This simple broiled fish is best served with yuzu soy sauce. Prepare a small dish with soy sauce and add a few drops of yuzu extract. It's simple yet very delicious and goes well with broiled fish (hamachi, salmon, or aji).
For Making Onigiri30mins
Course: Side Dish
Keyword: japanese rice, salmon
Author: Namiko Chen
For Broiled Salmon
2skin-on salmon fillets(each fillet is roughly ½" (1.3 cm) thick; we make two fillets and keep one fillet for making rice balls)
Preheat the broiler* with a rack placed about 6" (15 cm) away from the top heating element (in the center of the oven) for 5 minutes. When broiling, you don't control the temperature in the oven; instead, you control the distance between the broiler and the surface of the food. It's similar to using hotter and cooler zones on your grill. *Broiler setting: Low (450ºF/232ºC), Medium (500ºF/260ºC), and High (550ºF/288ºC). I usually use medium (6" away) or high (8" away).
Line a baking sheet with foil for easy cleaning. Place the salmon on the foil, skin side up (for crispy skin!). Broil the salmon at medium (500ºF) or high (550ºF) for 8-10 minutes. Please remember the cooking time varies depending on the thickness of the fish and the distance between the broiler and the food. Japanese salted salmon is cooked till well done (more dry and flaky). You do not need to flip it.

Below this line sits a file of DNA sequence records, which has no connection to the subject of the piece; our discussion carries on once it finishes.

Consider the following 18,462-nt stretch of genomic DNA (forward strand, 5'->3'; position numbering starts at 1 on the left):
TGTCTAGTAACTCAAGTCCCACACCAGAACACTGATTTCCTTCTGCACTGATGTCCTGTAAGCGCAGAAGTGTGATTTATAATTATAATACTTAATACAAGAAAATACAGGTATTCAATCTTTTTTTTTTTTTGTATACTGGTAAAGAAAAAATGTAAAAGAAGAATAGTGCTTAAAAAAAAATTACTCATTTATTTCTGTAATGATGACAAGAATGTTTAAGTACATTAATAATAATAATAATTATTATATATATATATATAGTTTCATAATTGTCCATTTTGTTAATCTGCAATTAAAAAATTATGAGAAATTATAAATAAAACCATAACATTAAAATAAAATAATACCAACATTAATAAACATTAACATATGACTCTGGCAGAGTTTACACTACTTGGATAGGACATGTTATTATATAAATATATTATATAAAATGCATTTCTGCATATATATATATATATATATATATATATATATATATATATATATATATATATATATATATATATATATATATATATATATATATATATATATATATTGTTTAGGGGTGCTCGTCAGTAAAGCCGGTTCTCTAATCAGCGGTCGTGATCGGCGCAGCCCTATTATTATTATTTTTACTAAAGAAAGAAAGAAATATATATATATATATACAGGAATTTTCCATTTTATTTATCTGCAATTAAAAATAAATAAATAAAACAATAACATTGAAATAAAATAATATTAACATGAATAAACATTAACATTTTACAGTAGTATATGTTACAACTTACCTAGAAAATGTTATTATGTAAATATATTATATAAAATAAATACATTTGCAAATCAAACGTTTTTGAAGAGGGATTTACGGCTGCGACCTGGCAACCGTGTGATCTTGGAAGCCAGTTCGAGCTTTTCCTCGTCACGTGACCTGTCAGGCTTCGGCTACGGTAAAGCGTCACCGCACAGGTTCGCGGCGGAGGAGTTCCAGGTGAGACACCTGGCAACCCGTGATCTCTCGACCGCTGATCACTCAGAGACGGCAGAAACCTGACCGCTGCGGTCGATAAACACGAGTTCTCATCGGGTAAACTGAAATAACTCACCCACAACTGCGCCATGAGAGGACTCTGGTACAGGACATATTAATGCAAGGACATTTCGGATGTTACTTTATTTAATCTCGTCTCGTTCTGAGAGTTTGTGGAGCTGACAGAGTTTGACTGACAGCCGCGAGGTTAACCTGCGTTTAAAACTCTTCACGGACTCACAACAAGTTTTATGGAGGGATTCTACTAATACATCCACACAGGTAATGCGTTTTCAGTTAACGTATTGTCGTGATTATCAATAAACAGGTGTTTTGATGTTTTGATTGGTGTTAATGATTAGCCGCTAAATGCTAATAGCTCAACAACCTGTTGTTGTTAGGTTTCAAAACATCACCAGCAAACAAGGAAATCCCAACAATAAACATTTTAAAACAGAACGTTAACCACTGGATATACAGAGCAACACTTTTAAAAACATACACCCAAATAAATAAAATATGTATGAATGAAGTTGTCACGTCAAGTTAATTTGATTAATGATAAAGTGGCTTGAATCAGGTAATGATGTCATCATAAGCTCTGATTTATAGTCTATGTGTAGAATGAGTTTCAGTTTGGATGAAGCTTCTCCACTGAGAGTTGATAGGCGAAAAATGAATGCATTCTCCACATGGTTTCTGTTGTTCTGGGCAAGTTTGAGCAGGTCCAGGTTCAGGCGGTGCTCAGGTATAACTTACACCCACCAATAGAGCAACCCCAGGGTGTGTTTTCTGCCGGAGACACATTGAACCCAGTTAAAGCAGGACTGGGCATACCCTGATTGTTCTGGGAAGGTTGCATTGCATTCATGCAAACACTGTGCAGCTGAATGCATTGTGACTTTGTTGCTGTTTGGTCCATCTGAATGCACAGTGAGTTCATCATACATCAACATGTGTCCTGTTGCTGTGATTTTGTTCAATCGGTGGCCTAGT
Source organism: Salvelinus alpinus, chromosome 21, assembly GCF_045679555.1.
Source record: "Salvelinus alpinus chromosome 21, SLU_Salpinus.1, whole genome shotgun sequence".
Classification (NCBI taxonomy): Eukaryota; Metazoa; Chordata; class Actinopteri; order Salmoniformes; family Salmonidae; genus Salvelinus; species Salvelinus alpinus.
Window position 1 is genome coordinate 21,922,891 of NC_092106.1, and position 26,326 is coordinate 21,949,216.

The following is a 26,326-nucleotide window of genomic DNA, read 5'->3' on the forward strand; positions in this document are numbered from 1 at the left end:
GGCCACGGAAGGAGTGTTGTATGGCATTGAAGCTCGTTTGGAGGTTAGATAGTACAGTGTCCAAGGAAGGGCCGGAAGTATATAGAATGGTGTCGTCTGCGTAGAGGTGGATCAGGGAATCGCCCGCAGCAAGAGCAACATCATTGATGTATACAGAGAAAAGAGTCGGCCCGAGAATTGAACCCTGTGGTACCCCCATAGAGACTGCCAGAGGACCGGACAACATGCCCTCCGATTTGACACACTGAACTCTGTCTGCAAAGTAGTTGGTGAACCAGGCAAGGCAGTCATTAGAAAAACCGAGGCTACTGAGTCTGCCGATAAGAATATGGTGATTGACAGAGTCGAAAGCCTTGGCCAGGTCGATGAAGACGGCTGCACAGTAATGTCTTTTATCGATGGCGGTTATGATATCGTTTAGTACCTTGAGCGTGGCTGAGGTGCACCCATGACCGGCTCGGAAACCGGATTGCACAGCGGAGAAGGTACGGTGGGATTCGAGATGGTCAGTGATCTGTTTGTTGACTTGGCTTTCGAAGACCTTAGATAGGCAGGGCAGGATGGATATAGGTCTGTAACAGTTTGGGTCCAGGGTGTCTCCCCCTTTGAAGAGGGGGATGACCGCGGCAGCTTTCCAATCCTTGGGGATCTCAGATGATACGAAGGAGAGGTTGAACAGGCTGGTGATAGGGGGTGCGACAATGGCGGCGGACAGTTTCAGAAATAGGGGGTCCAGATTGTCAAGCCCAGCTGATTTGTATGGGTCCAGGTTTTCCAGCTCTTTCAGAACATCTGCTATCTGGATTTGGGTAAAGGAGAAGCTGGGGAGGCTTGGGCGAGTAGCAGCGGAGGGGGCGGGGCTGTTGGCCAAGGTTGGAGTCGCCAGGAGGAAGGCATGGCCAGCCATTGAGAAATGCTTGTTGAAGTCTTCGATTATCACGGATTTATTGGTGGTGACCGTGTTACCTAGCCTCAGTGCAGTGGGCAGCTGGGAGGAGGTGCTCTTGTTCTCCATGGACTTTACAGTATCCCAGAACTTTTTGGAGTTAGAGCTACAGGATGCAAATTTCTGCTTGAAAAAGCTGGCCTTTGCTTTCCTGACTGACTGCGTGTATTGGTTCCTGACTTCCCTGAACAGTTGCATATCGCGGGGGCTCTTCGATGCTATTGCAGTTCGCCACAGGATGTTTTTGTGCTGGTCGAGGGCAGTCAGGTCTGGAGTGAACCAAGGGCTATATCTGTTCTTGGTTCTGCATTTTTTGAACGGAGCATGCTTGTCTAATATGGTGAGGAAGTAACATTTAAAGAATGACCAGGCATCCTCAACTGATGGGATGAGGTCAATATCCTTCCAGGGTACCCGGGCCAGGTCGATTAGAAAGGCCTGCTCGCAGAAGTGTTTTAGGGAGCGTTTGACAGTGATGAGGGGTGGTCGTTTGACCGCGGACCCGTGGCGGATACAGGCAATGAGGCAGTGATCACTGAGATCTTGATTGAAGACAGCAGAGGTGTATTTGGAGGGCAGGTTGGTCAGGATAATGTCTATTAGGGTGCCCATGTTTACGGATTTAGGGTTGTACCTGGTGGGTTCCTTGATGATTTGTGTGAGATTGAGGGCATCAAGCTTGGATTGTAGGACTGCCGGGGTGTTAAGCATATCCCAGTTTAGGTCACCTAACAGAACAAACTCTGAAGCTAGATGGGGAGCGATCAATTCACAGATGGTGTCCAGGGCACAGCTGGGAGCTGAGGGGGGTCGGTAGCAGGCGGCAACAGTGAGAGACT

To Bake (Optional)
Preheat the oven to 425°F (218ºC) with a rack placed in the center and bake the salmon on parchment paper for 10-12 minutes. Japanese salted salmon is cooked till well done (more dry and flaky).
To Serve & Store
Prepare a small plate/bowl with soy sauce and yuzu extract. I use this brand of yuzu and dip salmon in the sauce to enjoy. Goes very well with white rice. You can keep the leftovers in an airtight container and store in the refrigerator for up to 3 days or in the freezer for a month.
★ Salmon Onigiri
Cook steamed rice first. Once cooked, transfer to a large bowl.
In a non-stick frying pan, heat 2 tsp oil and add broiled salmon. With a wooden spatula, break up the salmon into smaller pieces.
Add the rest of the ingredients (ginger, sake, sugar, soy sauce, sesame seeds, and shiso leaves) to the pan and mix all together.
Pour the mixture into the bowl of cooked rice. Mix all together.
While the rice is warm, make rice balls with wet hands. See how to make onigiri in this post.
Onigiri (or any rice dish) gets hard when you refrigerate. The cold air makes the rice dry and hard (which is perfect for fried rice!). I don't recommend making onigiri ahead of time. But if you really need to, my trick is to wrap the onigiri with thick kitchen towels and store in the fridge. Onigiri will be cool and safe, but should not be cold.